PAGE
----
40-year-old Algorithm That Cannot Be Improved
It is interesting to see how an obscure algorithm sometimes gets a break in news headlines like For 40 years, computer scientists looked for a solution that doesn’t exist in the Boston Globe. Today's guest blogger, Toshi Takeuchi, introduces us to this curious computer algorithm.
The Boston Globe article talks about an algorithm known as edit distance . This is actually an important algorithm used in natural language processing and computational biology for such applications as spell checking, OCR, and genomic sequencing. But this discovery is perhaps most interesting to computational biologists because the computational intensity grows in quadratic time with respect to the length of strings, and the human genome contains about 3 billion base pairs (and quadratic time of that to compute)! So it would have been enormously useful if there were faster alternatives.
Too bad there isn't a faster algorithm, but the article says this has been received with "something like relief among computer scientists, who can now stop beating their heads against a wall in search of a faster method that doesn't exist."
Are you ready to see how this fastest possible algorithm works?
It is a distance measure between a pair of strings by the minimum number of edit operations required to transform one into another, as a way to quantify how similar or dissimilar they are.
For example, 'string' can be transformed into 'bring' by two edit operations – delete 's', and substitute 'b' for 't'.
s t r i n g * b r i n g
If you count each edit as 1, then this pair has the edit distance of 2.
Edit distances comes in different variants, but let's try this with the editdist function I created based on pseudocode I found on Wikipedia.
str1 = 'string'; str2 = 'bring'; editdist(str1, str2)
ans = 2
You can see this can be useful to determine the closest proper spelling of a word for spell correction or in a noisy scan using OCR.
Now let's try this for DNA sequence analysis to count the number of mutations, which are essentially 'typos'.
str1 = 'ACAAGATGCCATTGTCCACCGGCCTCCTGCCTGCTGCTCTCGGCCACCGCTGCCCTGCC'; str2 = 'ACCTGGAGGGTTTGTCCACCGGCCTCCTGCCTGCTCTCTCCGGCCACCGCTGCCCTGCC'; editdist(str1, str2)
ans = 9
Let's go back to the first example to see how the algorithm works. There are three edit operations you consider: insert, delete or substitute. You have seen the delete and substitute. If you want to go from 'bring' to 'string' instead, then you would have to insert 's'. The algorithm must search for a minimum effort path through a sequence of possible edits from the first character to the last, and this could be a huge search space!
The solution to this issue is a dynamic programming approach that uses, of course, a matrix! Let's use an example from the Wagner–Fischer algorithm Wikipedia page, which also provides the pseudocode I mentioned earlier.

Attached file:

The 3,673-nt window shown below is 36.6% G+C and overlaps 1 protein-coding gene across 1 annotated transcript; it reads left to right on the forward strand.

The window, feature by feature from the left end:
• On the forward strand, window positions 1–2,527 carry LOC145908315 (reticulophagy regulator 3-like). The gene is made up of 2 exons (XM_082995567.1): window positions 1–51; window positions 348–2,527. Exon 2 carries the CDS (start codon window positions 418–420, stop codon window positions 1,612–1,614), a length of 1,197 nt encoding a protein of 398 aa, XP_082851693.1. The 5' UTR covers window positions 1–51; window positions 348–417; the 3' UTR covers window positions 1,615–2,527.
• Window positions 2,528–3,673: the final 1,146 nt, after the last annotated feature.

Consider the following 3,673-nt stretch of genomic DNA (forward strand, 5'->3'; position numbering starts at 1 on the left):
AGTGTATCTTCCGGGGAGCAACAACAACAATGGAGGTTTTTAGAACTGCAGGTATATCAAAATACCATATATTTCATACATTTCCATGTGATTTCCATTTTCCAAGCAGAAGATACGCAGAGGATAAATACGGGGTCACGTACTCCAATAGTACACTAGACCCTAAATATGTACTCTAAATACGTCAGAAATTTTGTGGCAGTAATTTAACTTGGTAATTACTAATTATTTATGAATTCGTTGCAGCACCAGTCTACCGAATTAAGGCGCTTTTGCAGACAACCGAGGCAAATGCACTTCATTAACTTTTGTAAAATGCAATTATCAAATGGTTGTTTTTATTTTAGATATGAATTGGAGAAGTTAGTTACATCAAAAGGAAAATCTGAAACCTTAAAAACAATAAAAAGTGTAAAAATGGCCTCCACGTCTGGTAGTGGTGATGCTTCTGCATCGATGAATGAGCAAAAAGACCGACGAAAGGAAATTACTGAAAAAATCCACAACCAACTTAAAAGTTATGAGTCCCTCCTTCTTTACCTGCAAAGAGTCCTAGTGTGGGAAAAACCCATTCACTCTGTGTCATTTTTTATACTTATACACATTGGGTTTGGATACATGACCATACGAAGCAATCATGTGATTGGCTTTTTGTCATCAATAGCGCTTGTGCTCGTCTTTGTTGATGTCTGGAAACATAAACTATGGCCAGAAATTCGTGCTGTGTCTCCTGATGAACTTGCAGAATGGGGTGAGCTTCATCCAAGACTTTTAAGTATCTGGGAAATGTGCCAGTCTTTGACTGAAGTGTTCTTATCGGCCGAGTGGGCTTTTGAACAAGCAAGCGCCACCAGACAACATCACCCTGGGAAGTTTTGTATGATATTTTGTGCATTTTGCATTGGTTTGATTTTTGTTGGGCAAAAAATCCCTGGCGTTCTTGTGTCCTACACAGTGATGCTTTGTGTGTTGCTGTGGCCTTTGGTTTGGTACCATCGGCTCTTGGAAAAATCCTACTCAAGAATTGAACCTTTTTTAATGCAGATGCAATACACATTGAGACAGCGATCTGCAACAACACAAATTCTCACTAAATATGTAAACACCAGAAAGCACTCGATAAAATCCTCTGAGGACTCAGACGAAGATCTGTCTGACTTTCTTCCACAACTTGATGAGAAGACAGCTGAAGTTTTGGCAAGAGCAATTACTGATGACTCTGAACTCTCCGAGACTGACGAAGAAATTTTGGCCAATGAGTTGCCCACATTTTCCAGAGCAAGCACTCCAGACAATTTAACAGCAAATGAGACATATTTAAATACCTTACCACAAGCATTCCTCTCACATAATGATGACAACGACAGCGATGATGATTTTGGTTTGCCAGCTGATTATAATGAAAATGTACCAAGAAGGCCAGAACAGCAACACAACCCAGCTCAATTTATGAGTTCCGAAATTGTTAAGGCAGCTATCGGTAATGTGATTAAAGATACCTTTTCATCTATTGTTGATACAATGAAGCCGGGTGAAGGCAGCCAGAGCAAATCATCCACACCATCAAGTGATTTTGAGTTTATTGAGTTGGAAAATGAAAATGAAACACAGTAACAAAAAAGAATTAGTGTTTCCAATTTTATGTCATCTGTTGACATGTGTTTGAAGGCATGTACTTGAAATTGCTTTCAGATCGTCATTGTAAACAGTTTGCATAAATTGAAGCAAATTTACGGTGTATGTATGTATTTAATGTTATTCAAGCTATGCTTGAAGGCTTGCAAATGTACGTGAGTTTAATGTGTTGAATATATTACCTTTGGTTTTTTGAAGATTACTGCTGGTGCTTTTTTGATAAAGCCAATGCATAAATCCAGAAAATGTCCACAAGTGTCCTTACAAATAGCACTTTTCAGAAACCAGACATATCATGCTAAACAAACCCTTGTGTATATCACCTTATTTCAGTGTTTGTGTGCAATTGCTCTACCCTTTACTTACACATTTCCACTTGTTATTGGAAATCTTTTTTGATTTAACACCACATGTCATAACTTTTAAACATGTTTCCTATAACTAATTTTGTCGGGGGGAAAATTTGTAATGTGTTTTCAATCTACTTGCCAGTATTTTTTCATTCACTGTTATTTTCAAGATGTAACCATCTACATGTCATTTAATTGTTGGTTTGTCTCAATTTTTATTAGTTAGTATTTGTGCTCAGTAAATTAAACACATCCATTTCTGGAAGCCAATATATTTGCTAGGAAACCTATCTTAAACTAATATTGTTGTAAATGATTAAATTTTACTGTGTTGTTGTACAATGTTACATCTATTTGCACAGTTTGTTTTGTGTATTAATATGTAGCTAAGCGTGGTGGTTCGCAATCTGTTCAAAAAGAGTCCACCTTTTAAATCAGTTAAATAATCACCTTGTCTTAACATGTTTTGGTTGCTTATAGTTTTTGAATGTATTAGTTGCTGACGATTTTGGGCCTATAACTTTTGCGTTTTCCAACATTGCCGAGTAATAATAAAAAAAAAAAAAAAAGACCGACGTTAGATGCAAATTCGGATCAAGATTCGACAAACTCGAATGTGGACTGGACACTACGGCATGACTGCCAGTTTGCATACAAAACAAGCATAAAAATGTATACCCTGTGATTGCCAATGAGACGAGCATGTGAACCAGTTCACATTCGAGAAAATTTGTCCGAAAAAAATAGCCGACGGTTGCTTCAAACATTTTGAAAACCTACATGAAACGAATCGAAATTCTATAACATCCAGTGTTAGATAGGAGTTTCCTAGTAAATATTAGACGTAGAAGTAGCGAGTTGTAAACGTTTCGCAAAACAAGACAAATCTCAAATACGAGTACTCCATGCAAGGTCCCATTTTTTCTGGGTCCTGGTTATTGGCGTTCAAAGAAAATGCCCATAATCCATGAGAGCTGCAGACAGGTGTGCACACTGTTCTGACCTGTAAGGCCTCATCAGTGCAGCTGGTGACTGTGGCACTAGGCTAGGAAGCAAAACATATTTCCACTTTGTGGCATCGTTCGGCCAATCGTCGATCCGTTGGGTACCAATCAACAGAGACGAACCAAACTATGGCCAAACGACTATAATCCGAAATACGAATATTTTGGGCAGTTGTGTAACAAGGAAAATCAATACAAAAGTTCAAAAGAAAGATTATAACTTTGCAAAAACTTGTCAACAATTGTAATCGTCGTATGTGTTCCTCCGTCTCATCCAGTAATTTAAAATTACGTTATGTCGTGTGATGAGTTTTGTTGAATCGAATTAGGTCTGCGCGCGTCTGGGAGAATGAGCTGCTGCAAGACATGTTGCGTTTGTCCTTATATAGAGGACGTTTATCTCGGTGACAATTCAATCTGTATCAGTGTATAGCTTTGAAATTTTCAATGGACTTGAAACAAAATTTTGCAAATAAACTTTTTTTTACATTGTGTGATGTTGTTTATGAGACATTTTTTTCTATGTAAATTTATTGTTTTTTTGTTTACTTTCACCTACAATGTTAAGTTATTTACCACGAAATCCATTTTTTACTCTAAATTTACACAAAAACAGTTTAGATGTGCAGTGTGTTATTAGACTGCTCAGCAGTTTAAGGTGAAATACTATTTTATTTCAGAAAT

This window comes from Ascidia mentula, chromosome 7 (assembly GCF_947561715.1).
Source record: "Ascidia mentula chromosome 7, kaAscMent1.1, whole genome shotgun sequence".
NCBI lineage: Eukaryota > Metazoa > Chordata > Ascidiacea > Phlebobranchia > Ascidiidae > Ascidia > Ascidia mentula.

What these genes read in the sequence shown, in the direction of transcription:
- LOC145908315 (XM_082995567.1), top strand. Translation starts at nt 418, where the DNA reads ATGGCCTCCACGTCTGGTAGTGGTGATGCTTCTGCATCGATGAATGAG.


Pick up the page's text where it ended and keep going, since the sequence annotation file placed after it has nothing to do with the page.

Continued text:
In this example, I will reproduce the example matrix from Wikipedia using table in MATLAB. I substitute 'a' in 'saturday' with 'o' because you cannot repeat the same letter as row names or variable names in tables.
str1 = 'sunday'; str2 = 'soturday'; [~, tbl, rows, cols] = editdist(str1, str2); disp(array2table(tbl, 'RowNames', rows, 'VariableNames', cols))
Null s o t u r d a y ____ _ _ _ _ _ _ _ _ Null 0 1 2 3 4 5 6 7 8 s 1 0 1 2 3 4 5 6 7 u 2 1 1 2 2 3 4 5 6 n 3 2 2 2 3 3 4 5 6 d 4 3 3 3 3 4 3 4 5 a 5 4 4 4 4 4 4 3 4 y 6 5 5 5 5 5 5 4 3
The first row or column represents a null string where each character is empty. You see 1 in the 's' row and 'Null' column because it represents a deletion of letter 's' in order to make it an empty character, and that counts as 1 edit operation, and 'u' row and 'Null' column is 2 because it is another deletion and now we have done 2 edits to turn 'su' to '**' if you consider '*' to be an empty character. So the first column and row increases from 0 to the length of the string because we are just adding up the number of delete (column) or insert (row) operations.
Now let's work on the rest of the matrix. For each element in the matrix, you just look at the 3 neighbor elements, add 1 to their values, and use the minimum of the three for the given element.
- the element to the left = previous cost for a delete operation + 1 ... this is the current deletion cost
- the element above = previous cost for an insert operation + 1 ... this is the current insertion cost
- the element to the upper left = previous cost for a substitute operation + 1 if the letters differ, or + 0 if the letters are the same ... this is the current substitution cost
Let's work out the case of going from 's' to 's'.
- the element to the left is 1, so the current delete cost = 1+1 =2
- the one above is also 1, so the current insertion cost = 1+1 =2
- the one to the upper left is 0, and we are not changing the letter, so the current substitution cost = 0 + 0 = 0. This is also the minimum of the three, so this is 0.
Now, from 's' to 'so', delete is 3, insert is 1, and substitute is 2, so it is 1. You continue filling out the matrix and the value you have in the last element is the minimum edit distance.
If you insert 'o' and 't', and substitute 'n' with 'r', then 'sunday' is transformed to 'soturday' with a minimum of three edit operations, so this matches with the computed result.
s * * u n d a y s o t u r d a y
Check out my editdist function that implements this algorithm.
How about Sentences?
We happen to use edit distance at a character level, but we can use it on a string level, say, to compare two sentences generated by machine translation or a speech recognition system, or perhaps to detect plagiarism.
edit distance is a way of quantifying how dissimilar two strings edit distance is a string metric for measuring the difference between two sequences.
Try modifying editdist to get it work on a string level and share your experience here!
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